Len Sipes: And then congratulations go out to all of you. Okay, so why is it so dag gone difficult to find money for substance abuse treatment programs? You know, the last survey that I saw, that in prison now, not under community supervision, but in prison, that 80 to 90% of people in prison have histories of substance abuse. 10% are getting treatment. Now, I’ve seen others surveys that said 13%, I’ve seen other surveys that said 16%, it’s a small number that get treatment. Okay, why do we have this dichotomy? If we have individuals who have histories of mental health issues, substance abuse issues, then why aren’t we treating them in the prison system? What’s going on? Why is it a matter of convincing society that this is something that we need to do? We need to give up the money? Any one of you can answer that question.

Kevin Moore: Well, I’ll take a shot at it Mr. Sipes, and you know, within the Criminal Justice Systems, you know, we go through various shifts. You know, every decade or so the philosophy changes. One, we go from rehabilitative concept to the punitive, punishment concept. I think now we are moving back towards the rehabilitation, we’re looking at evidence based practices.

Len Sipes: Right.

Kevin Moore: And so we are educating folks more, but you know, substance abuse and mental health, you know, still poses a stigma to folks and the community has a difficult time of embracing that. I think that you know, though we celebrate National Recovery Month every September for the past 23 years, we need to have a better or more established campaign throughout the year to promote the successes of folks who have recovered from substances and mental health disorders.

Len Sipes: Is it because people just hear bad news about people under supervision and just don’t hear the good news? I mean, what Ronald has done is phenomenal. I mean, I’m looking at an article right now that was written up by somebody in terms of his transitional housing, a Reverend Deborah Thomas Campbell and who just absolutely, absolutely is glowing in terms of Ronald’s recovery, but as he says, if he didn’t have the treatment programs there, the other programs there, he may be dead, he may be in prison, he may be back doing drugs, he may be back doing crime and additional victims are going to have to suffer through those consequences. They don’t have to suffer through it now because he’s sitting by our microphones clean and sober for how many years?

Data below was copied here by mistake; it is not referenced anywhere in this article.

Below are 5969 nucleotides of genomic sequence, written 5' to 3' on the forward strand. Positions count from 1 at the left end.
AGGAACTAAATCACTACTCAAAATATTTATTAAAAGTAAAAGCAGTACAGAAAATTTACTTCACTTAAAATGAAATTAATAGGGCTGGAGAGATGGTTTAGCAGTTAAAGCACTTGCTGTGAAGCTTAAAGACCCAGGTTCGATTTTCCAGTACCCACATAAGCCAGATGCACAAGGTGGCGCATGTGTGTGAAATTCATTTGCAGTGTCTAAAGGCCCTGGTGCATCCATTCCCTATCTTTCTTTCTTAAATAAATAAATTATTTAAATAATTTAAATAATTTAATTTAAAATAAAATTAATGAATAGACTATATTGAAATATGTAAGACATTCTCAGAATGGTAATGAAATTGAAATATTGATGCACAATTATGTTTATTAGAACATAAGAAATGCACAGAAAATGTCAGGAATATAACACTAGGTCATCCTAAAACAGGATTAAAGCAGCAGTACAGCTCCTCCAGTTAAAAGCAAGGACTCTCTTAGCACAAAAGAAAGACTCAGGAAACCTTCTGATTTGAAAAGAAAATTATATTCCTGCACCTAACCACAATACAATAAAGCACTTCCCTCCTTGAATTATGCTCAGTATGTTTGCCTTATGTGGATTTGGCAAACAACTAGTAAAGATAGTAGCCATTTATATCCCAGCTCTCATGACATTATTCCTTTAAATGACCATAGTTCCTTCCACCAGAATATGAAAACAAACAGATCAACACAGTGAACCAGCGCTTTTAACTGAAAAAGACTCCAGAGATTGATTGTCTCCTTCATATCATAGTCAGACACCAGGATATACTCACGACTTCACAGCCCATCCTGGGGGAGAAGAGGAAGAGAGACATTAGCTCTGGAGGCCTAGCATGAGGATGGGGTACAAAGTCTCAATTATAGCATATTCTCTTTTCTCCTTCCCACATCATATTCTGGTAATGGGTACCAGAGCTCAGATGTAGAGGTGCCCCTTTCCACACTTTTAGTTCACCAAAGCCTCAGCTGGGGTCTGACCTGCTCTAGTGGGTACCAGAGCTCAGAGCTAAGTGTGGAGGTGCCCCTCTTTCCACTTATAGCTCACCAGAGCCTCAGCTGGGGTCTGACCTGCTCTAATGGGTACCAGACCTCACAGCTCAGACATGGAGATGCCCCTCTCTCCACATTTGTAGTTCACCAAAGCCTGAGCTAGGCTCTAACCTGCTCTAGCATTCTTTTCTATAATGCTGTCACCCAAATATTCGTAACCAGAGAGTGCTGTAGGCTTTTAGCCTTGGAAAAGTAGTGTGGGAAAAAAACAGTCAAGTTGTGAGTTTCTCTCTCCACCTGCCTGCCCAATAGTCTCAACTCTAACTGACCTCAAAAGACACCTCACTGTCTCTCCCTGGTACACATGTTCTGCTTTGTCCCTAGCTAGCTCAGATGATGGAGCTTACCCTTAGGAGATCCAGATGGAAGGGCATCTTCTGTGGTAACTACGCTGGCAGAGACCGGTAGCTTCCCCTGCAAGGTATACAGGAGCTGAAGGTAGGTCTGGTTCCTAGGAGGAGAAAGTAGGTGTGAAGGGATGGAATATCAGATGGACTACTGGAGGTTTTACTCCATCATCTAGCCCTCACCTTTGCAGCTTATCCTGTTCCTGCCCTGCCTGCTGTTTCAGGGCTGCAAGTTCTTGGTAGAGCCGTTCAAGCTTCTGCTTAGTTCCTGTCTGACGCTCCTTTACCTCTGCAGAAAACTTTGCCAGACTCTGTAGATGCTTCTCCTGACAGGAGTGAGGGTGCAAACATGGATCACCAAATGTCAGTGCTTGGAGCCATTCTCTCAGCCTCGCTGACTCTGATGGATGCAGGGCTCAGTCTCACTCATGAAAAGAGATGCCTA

Ronald Smith: A year and 8 months.

Len Sipes: That’s a long time Ronald. Congratulations.

Ronald Smith: Thank you.

Len Sipes: So what are you, so what do you say to the larger society? What message do you give to people who are saying, “Look Leonard, you know, we can’t fund our schools, we can’t fund programs for our elderly, we’ve got 10 tons of people out of work, you know, and you’re now telling me to give more money to substance abuse and mental health treatment programs.” What do you say to that person? Closer to the mike. . .

Ronald Smith: I would tell’em, okay, I’m part of the community.

Len Sipes: Yeah.

Ronald Smith: And I helped mess it up, so you can help straighten it up and then be a mentor to the kids because the generation coming up now, they need some mentoring.

Len Sipes: Yeah, they do.

Ronald Smith: And that’s what I want to do. That’s what I want to do, because I used to box. And drugs, alcohol destroyed my career. That’s ‘cause I wanted to go into the Marines.

Len Sipes: Right.

Ronald Smith: And box in Olympics. But that dream was shattered and I just want to, I want to give back.

Len Sipes: Right.